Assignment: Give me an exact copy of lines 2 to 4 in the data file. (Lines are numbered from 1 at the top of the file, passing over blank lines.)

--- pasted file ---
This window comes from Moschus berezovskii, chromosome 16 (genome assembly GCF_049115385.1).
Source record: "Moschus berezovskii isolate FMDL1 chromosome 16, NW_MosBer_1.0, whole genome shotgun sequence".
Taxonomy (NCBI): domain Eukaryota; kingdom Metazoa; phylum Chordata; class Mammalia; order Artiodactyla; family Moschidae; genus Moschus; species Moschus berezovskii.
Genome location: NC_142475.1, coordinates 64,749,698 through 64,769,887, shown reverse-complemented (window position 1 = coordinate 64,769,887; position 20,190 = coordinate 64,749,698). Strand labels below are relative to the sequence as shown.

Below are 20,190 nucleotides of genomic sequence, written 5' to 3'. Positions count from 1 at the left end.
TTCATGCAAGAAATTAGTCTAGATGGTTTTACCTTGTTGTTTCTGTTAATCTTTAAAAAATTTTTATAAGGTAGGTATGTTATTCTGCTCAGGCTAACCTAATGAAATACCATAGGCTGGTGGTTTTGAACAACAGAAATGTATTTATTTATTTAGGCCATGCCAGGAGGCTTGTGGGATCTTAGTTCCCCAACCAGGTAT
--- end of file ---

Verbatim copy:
Source record: "Moschus berezovskii isolate FMDL1 chromosome 16, NW_MosBer_1.0, whole genome shotgun sequence".
Taxonomy (NCBI): domain Eukaryota; kingdom Metazoa; phylum Chordata; class Mammalia; order Artiodactyla; family Moschidae; genus Moschus; species Moschus berezovskii.
Genome location: NC_142475.1, coordinates 64,749,698 through 64,769,887, shown reverse-complemented (window position 1 = coordinate 64,769,887; position 20,190 = coordinate 64,749,698). Strand labels below are relative to the sequence as shown.